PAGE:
Harry Kin Hong Long – New Zealand, The HK & Yaumati Ferry Company and WW2

HF: Harry Kin Hong Long divided his life between New Zealand and Hong Kong. In the latter he worked for two companies, Kung Lee Steam Ship and HK and Yaumati Ferry.

Julia Bradshaw has kindly given me permission to quote from her book Golden Prospects: Chinese on the West Coast of New Zealand. Julia is the Director of the Hokitika Museum, NZ. Her book was shown to me at the History House Museum, Greymouth. NZ.

Born and educated in New Zealand Harry got a job in in the 1920s in Hong Kong, “working for the Kung Lee Steam Ship Company as superintendent and engineer on boats taking cargo upriver from Canton. It was a dangerous job and he often had to use firearms to fend off pirates. After a year off he worked a passage back to New Zealand where he once again worked for the Blackball Coal Mine, this time as an engineer…

Early in 1932 Harry received a telegram from his friend Albert Youngsaye, [who had left Greymouth, NZ in 1915] who was secretary of the Hong Kong and Yaumati Ferry Company, asking him to come and work for the company. This was the opportunity that Harry had been waiting for and one that he was unlikely to ever get if he stayed in New Zealand.

Harry Kin Hong Long photo e

Harry Long Courtesy: Judy Chan

Harry worked hard to prove himself and soon became the company’s Engineer Superintendent, a position he held until he retired to New Zealand in 1965.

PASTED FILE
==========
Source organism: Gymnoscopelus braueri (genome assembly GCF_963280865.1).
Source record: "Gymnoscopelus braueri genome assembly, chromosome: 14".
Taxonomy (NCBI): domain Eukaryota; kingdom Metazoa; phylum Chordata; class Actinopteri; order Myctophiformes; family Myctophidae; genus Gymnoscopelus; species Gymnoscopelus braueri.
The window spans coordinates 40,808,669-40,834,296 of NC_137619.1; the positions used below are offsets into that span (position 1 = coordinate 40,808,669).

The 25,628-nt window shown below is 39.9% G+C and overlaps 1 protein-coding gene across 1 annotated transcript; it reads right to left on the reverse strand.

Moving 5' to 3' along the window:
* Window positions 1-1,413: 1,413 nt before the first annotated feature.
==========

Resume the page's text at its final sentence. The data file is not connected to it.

During the Second World War Harry joined the Hong Kong Volunteer Defence Force Corps (HKVDC) and in December 1941 he was busy moving ferries and boats to stop them falling into Japanese hands. On 15 December he had to scuttle many of the Hong Kong and Yaumati Ferry Company’s boats which was a hard blow. He then joined his unit in the HKVDC where he saw direct action. Several of his friends were killed and Harry himself was shot in the leg which was later amputated. Harry spent some time in the Japanese camp of Shamshuipo. After the war he worked hard to rehabilitate the ferry company’s fleet.

He returned to New Zealand pemanently in 1965 and enjoyed nearly 20 years of retirement before his death in 1984.”

HF: Julia Bradshaw put me in touch with Harry Long’s daughter, Judy Chan. Judy wrote back immediately and said she would send me information and material about Harry especially regarding his time in Hong Kong. She has……to be continued.

See:

  1. Golden Prospects: Chinese on the West Coast of New Zealand, Julia Bradshaw, Shantytown, Greymouth, NZ 2009
  2. The Hokitika Museum, Hokitika, NZ
  3. History House Museum, Greymouth , NZ

Related Inddhk articles:

  1. HK Industry during World War Two – Transport

Leave a Reply

Your email address will not be published. Required fields are marked *